Cauliflower is cheap, tasty, and available all year round. It has a dense texture and a creamy flavor, so it goes well with cream, meat, vegetables (zucchini, eggplants), fish, pasta, and rice. It can be a great cremini substitute thanks to its crunchy texture and buttery flavor, especially if cooked with spices, high-quality butter, or cream.

Since it is a non-mushroom alternative, it does not have an earthy, woodsy flavor, however, it will make almost any dish brighter and yummy. Cauliflower is healthy, too. It contains 1.5-2 times more proteins and 2-3 times more vitamin C than white cabbage. In addition, cauliflower contains vitamins B6, B1, A, PP, magnesium, sodium, potassium, phosphorus, calcium, and iron necessary for the body.

Сauliflower is prized for its excellent taste and dietary qualities. It can be stewed or fried with meat, vegetables, and potatoes, added to vegetable and meat salads, fried in butter with bread crumbs and eggs, pickled, and mixed with other vegetables. Young cauliflower is used to prepare dietary broths and soups, which, in terms of nutritional value and taste, will be better than chicken broths and soups. Cauliflower is also found in frozen vegetable mixes.


Eggplant is another great cremini non-mushroom alternative as it has a tender yet meaty texture and a slight bitterness that makes any dish more flavorful. They can be boiled, fried, baked, stewed, grilled, pickled, and eaten raw.

Eggplants are used in vegetable stews and go well with meat (especially with pork and tender beef), but they can also be baked, grilled, or pickled. Eggplants can be eaten raw, but they can be too bitter and have a firm, spongy texture. However, when cooked, eggplants become very similar to cremini and other mushrooms – soft, velvet, and delicate.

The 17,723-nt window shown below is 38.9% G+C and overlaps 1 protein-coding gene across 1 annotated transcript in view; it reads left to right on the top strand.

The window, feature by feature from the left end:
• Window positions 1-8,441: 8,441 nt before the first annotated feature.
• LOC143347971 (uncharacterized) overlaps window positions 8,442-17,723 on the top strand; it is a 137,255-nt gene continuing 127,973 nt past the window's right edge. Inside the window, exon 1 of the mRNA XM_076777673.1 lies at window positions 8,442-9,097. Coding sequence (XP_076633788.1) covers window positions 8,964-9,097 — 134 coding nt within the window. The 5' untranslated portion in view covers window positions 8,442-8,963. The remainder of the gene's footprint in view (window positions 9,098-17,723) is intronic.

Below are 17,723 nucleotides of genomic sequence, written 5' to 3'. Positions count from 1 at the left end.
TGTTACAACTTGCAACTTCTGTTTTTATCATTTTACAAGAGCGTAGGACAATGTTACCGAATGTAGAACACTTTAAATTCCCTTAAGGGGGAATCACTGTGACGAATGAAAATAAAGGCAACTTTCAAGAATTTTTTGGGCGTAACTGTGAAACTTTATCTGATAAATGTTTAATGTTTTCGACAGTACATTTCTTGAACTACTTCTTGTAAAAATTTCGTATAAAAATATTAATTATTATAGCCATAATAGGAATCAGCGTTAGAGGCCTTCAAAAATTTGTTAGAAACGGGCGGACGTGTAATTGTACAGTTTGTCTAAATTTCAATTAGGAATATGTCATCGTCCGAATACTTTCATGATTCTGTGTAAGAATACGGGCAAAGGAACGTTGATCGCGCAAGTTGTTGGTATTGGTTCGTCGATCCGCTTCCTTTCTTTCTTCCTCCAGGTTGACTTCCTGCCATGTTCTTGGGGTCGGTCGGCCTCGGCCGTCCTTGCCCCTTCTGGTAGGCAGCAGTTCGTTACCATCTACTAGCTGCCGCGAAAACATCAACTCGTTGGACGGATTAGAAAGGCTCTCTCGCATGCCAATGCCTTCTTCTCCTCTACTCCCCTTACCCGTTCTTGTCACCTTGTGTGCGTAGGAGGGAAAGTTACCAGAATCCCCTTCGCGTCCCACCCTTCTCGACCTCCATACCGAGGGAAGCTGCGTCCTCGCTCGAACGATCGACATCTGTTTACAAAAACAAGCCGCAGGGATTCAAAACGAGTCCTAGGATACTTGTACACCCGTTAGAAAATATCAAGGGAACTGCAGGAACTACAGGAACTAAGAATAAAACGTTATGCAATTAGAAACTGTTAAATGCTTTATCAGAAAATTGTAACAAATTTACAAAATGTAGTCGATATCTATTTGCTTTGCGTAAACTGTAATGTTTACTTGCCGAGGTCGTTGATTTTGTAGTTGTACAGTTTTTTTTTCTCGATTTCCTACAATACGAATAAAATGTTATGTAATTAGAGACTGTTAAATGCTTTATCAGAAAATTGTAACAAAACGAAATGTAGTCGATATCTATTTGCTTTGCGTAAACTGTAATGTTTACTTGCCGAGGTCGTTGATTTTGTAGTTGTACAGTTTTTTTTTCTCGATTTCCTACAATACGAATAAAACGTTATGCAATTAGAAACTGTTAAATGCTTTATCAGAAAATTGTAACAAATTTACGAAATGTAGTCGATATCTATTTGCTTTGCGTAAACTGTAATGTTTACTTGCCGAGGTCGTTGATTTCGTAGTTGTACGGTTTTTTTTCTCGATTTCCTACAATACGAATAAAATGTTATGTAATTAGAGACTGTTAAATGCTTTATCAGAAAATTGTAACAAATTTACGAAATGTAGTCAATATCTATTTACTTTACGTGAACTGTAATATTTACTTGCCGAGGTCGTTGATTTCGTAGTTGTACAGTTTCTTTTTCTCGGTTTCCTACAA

Thanks to their meaty texture, eggplants can also substitute meat and poultry. They are cheap and available all year round in any shop or market. Remember to sprinkle raw eggplants with salt or sugar for 30-40 minutes to get rid of excess water and bitterness.

See also: 10 Best Shiitake Mushrooms Substitute — Mushroom and Non-Mushroom


Zucchini is a great non-mushrooms cremini substitute as it has a mild, sweet, and savory flavor, a soft texture (when cooked), and a lot of useful properties. Zucchini can be grilled, baked, fried, stuffed, roasted, stewed, and pickled. It has a velvet texture and a mild earthy aroma reminiscent of cremini mushrooms.

There are really not many things you cannot do with zucchini – they are used to make soups and sauces and are added to dips and pies. They are very similar to eggplants in terms of bitterness, so we recommend you sprinkle them with salt to get rid of excess water. If you are on a diet, zucchini is a perfect choice as it contains only 17 calories per 100 grams and can be added to any dish. If you add some spices like oregano, the dish will be even more flavorful and delicious.


While tofu has a slightly different taste and texture than cremini, when combined with soy sauce, it acquires a nutty and earthy flavor, which makes tofu a great cremini substitute. If you do not have soy sauce, you can marinate tofu in a vegetable or chicken stock to make its taste more pronounced. Due to its neutral taste, tofu is used in many dishes. Most of the tofu recipes are variations of Japanese, Chinese, or Thai cuisine.

Tofu can be boiled, fried, baked, smoked, marinated, and used as a filling for pies, added to pasta and rice. If you sprinkle tofu with lemon juice or soy sauce, it will be an excellent cremini substitute for many dishes.

Ground Chickpeas

Chickpeas have a nutty fulfilling flavor and a grainy texture that adds contrast to any dish. Chickpea is an indispensable symbol of oriental cuisine. It is used to make national Arab dishes such as hummus and falafel, but ground chickpeas can become a wonderful cremini substitute thanks to their nutty and creamy flavor.